The costumes for The Love of the Nightingale promise to be a mix of ancient shapes and modern interpretations in the unique way that only Kendra Rai can do. We had a chance to sit down with Kendra and talk about designing costumes for this production. The sketches are all Kendra’s originals.
What was your inspiration for the costumes?
The Love of the Nightingale costumes reflect the periodic which it takes place. We considered going modern but the stories and situations in the play were definitely from another time in history: we went right to the Athenians for answers! This is a Greek world.
In the play a simple formula is to see the casts in black and white – good and bad. The Athenians – Procne and Philomele and their chorus, are good. Their costumes carry Greek outlines from the ancient world. They flow, they drape, they are beautiful.
Procne and Philomele are Athenians, and the daughters of the King of Athens
By the way…there are no togas!
The Thracians – or Tereus’s clan and chorus, are darker, “not so nice” in common parlance. Their costumes tend to be darker, harder, more rigid, with asymmetrical lines.
The Chorus’ presented some unique problems because the actors switch sides and costumes again and again, and quickly. Theoretically, we know how difficult it is to go from dark to light and back again in seconds! So we created base costumes with pieces that the Chorus adds for the two cultures. The Athenians have long veils with gold accents, while the Thracians have black leather and silver/metal accents.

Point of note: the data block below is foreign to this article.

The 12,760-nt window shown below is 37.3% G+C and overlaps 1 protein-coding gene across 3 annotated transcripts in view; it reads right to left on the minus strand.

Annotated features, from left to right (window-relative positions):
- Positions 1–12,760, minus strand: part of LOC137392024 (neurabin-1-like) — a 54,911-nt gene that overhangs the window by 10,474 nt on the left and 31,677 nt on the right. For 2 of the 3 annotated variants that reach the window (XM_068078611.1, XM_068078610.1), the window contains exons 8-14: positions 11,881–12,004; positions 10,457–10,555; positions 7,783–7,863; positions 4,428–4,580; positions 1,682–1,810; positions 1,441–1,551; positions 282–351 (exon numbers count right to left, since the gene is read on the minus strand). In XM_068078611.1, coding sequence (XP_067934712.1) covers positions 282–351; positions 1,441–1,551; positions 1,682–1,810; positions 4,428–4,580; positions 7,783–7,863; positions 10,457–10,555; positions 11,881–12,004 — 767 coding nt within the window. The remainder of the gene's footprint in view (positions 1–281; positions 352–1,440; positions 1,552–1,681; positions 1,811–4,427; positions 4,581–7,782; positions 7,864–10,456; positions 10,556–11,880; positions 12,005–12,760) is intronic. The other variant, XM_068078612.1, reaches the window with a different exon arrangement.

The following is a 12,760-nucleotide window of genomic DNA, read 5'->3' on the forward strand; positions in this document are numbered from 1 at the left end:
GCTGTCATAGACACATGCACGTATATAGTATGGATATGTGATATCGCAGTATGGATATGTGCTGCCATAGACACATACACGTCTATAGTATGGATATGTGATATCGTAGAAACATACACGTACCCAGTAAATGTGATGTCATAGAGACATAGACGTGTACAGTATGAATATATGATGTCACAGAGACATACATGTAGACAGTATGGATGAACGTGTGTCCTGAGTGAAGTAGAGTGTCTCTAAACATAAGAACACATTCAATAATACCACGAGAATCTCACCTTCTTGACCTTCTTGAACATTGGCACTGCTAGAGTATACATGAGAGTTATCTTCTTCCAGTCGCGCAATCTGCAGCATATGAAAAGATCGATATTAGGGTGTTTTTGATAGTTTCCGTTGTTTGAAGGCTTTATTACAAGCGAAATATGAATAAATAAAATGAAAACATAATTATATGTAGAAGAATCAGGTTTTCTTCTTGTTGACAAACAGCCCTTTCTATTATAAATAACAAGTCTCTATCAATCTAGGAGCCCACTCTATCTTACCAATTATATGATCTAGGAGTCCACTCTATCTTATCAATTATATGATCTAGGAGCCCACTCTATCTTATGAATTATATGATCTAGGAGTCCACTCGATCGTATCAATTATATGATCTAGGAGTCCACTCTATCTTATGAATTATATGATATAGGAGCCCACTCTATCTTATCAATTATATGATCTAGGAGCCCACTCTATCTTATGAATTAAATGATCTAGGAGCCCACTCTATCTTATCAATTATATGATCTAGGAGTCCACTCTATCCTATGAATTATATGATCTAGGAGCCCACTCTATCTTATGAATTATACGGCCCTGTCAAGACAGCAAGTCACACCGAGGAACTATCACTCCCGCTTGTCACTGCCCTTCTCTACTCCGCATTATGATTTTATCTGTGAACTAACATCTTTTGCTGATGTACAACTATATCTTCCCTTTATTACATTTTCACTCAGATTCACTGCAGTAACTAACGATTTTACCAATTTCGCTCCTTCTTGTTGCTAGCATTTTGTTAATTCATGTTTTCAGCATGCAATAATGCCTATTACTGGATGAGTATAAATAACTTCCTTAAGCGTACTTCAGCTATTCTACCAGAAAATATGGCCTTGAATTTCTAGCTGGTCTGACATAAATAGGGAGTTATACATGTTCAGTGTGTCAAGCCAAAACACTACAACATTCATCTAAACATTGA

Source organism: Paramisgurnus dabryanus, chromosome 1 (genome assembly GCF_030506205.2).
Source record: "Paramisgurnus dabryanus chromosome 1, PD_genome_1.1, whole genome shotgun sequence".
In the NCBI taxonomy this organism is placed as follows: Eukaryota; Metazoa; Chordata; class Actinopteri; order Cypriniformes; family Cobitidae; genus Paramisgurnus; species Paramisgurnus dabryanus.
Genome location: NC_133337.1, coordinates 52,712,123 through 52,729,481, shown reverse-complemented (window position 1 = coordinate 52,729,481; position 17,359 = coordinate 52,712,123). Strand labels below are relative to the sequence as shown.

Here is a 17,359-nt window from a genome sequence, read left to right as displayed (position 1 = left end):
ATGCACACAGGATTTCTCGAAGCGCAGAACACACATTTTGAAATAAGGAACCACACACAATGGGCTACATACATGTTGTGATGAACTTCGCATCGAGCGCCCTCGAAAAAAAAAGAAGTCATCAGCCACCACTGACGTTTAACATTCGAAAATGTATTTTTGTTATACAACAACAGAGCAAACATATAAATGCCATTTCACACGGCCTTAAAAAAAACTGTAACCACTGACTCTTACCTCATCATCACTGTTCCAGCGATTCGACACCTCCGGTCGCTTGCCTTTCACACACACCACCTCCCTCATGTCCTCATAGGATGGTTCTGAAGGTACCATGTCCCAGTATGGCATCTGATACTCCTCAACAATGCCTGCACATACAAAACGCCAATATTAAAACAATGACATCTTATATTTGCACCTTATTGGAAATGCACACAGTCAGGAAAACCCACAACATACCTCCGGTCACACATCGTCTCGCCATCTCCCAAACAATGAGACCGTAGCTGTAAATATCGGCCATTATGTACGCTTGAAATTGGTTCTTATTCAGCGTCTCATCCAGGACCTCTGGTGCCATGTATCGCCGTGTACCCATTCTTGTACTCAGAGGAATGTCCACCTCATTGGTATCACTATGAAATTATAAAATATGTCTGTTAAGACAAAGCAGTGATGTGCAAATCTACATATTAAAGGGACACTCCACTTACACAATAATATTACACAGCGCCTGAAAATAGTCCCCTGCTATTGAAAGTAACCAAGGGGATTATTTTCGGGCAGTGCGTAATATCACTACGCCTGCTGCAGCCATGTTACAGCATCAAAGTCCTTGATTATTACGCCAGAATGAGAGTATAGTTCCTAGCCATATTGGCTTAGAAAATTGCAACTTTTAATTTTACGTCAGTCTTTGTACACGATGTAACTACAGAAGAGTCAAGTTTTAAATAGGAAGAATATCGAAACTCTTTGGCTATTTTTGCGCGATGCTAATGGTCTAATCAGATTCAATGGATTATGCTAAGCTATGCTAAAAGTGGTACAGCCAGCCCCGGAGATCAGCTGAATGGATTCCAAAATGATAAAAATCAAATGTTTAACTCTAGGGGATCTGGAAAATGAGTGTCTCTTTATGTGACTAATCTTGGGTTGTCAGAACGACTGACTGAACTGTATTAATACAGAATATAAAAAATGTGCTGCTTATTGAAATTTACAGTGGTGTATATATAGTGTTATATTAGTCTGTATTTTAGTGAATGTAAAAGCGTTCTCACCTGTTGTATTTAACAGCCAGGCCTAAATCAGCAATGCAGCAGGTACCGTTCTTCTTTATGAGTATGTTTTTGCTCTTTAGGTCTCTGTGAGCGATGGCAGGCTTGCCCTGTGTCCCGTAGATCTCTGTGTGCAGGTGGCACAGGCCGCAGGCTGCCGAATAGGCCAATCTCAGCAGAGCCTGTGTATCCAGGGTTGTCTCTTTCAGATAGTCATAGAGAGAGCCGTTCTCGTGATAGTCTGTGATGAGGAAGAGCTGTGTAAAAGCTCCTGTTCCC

What is your favorite costume in the show?
My favorite is the Captain costume for Ashley Ivey. I love Ashley Ivey! (Kendra has costumed Ashley in over ten productions). Although Ashley’s Captain is Thracian he is a softer character and Philomele actually falls in love with him. We made the Captain a beautiful leather coat with asymmetrical lines. He looks amazing in it.
How much can you tell us about the birds?
In the myth, the main characters turn into birds at the end of the play. From a costume standpoint, this switch happens really quickly. But we were able to add masks, capes and in a few cases, wings, that quickly change the characters into beautiful birds: swallow, nightingale, hoopoe.
You had some masks made for the show, too?
Yes, I designed several masks for the play within the play: the story of Phaedra, who falls in love with Hippolytus, the son of her husband. I had two mask builders who took my drawings and made them. We were able to duplicate Grecian Theatre Masks for this play, which are really gorgeous and exciting.
Thank you Kendra!